The All India Kisan Sabha on Friday said the issue of the ongoing farmers' protests against three new farm laws needs to be resolved by the government and not the Supreme Court, even as a delegation of peasant leaders consulted senior lawyers to decide the future course of action.
The AIKS, a key member of the "Samyukta Kisan Morcha" that is spearheading the "Dilli Chalo" agitation against the three farm laws, asserted that no farmer organisation approached the court in the first place and asked for its intervention in the matter.
"The issue needs to be resolved by the Centre and not the Supreme Court. The court order has also said the same categorically. We have not approached the court because of this understanding that it is a struggle by the farmers against a government policy and the executive has to resolve the crisis," senior AIKS leader P Krishnaprasad said.
Meanwhile, farmer leader Shiv Kumar Kakka said a delegation of farmer leaders met senior lawyers, including Prashant Bhushan, and consulted them before finalising their strategy, a day after the Supreme Court said it was thinking of setting up an "impartial and independent" panel of agriculture experts and representatives of peasants' unions to resolve the deadlock over the contentious farm laws.
Kakka said if the Centre puts the three farm laws on hold, as suggested by the apex court, the farmers' agitation will continue until a concrete solution is found to the issue.
Another farmer organisation, the All India Kisan Sangharsh Coordination Committee, accused the government of making "fictitious claims". In a statement, the AIKSCC alleged that Prime Minister Narendra Modi is not addressing farmers' problems.
Addressing the farmers of Madhya Pradesh virtually on Friday, Modi stoutly defended the new farm laws, saying these were in the works for decades and the people opposing these legislations now for gaining lost political ground were once votaries to the same reforms.
The opposition parties were against the new laws as they were upset that he would get the credit, Modi said, adding that he did not seek any credit but nobody should mislead the farmers.
The farmers' agitation should be allowed to continue "without impediments" and the court will not "interfere" with it as the right to protest is a fundamental right, the Supreme Court said on Thursday while hearing a bunch of petitions against the ongoing stir at Delhi's borders.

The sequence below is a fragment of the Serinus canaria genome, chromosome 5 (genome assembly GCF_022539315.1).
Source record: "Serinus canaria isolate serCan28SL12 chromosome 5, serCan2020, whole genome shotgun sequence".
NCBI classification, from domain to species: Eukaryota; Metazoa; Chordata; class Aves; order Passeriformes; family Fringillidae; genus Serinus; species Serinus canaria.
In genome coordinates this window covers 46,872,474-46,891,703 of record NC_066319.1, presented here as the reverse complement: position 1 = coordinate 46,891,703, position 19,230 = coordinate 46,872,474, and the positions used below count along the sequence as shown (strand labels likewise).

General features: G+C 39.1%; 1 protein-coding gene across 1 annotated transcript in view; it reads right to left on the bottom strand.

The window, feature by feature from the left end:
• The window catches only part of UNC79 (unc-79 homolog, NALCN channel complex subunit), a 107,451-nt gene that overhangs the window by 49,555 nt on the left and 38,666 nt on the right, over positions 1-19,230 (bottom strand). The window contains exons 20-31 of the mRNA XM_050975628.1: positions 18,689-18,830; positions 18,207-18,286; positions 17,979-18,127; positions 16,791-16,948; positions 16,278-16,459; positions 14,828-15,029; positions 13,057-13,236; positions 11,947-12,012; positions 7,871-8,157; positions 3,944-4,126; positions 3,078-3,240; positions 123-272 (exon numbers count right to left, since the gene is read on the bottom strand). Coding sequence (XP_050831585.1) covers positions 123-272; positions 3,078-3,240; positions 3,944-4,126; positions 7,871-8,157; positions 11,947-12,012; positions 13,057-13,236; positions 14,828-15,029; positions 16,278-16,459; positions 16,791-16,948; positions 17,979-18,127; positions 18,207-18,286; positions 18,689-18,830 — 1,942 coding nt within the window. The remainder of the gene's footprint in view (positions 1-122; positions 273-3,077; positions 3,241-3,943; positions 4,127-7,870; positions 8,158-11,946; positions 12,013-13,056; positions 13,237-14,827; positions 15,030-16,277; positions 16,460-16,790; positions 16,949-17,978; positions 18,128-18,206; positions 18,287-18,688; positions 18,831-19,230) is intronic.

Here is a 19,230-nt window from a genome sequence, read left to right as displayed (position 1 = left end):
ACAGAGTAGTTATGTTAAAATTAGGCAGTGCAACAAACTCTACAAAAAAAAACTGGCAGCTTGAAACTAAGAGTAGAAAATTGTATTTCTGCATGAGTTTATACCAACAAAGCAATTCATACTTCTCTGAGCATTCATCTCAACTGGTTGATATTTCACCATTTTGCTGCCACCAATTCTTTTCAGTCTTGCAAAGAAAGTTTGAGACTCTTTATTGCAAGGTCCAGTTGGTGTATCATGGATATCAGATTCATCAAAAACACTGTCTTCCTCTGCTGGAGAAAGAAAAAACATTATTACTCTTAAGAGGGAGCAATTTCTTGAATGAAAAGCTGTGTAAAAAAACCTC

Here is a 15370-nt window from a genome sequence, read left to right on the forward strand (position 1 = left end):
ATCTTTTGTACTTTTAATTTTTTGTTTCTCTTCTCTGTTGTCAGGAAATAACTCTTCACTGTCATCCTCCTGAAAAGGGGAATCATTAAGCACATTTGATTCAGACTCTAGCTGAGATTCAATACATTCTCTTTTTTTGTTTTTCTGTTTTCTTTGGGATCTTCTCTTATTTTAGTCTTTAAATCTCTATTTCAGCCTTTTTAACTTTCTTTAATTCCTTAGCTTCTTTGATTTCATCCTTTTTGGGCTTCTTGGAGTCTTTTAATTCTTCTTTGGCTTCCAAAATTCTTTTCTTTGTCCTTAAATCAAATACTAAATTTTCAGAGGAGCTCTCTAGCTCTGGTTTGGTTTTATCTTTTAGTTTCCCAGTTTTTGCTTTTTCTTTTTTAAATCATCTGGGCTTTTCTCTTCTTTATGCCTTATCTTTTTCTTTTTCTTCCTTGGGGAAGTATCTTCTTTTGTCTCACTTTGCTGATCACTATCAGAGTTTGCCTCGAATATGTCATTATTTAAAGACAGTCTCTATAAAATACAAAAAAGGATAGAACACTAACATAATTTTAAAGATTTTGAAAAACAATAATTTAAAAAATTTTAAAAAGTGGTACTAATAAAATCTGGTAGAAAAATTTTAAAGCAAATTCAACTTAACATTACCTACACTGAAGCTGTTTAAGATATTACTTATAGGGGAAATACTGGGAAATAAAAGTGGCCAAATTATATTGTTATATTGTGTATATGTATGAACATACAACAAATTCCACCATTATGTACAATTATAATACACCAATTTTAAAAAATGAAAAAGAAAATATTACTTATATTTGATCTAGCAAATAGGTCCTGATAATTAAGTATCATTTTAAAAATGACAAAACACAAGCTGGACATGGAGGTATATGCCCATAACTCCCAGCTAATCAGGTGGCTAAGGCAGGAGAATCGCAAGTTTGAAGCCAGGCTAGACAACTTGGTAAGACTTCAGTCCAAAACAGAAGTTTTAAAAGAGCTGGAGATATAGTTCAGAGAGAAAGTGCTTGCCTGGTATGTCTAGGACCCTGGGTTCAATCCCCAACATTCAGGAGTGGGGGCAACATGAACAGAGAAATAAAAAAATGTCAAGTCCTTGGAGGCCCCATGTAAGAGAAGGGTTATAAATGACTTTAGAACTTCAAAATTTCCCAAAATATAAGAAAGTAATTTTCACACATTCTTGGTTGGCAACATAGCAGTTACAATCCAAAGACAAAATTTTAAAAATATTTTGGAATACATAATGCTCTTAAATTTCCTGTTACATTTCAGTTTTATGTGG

On the top court's suggestion of forming a committee comprising representatives of the Centre and farmer organisations to try and resolve the impasse, AIKS general secretary Hannan Mollah said it was brought up at the meeting between the government and a farmers' delegation and was "rejected" on the very first day.
"They (government) said 'let us form a committee and we will discuss'. The first day, it was rejected. We know the fate of the committee and its recommendations. People are sitting here in the cold, dying and an immediate solution is required.
“We cannot go on for ages discussing the matter and not come with a solution. It will not serve any purpose," Mollah, who was part of the delegation, said.
The 76-year-old Communist Party of India-Marxist politburo member also criticised Agriculture Minister Narendra Singh Tomar's open letter to the farmers, which he said had "nothing new" and was filled with the same things that he has been saying all this while.
"It (the letter) has the same thing that he was repeating in his discussions with the farmer leaders for six days continuously. Even later, when (Home Minister) Amit Shah said 'I am sending a note', it was the same power-point presentation that was sent to us," he said.
The letter pointed out "what happened in the last 20 years, what was demanded, what did the Congress do...," Mollah said, adding, "The Congress failed and was ousted from power. You cannot go on comparing yourself with the Congress and then run away from your duties."
Modi took to Twitter on Thursday and appreciated Tomar's attempt to have a "polite dialogue" with his open letter, while urging the protesting farmers to read it and spread the message to as many people as possible.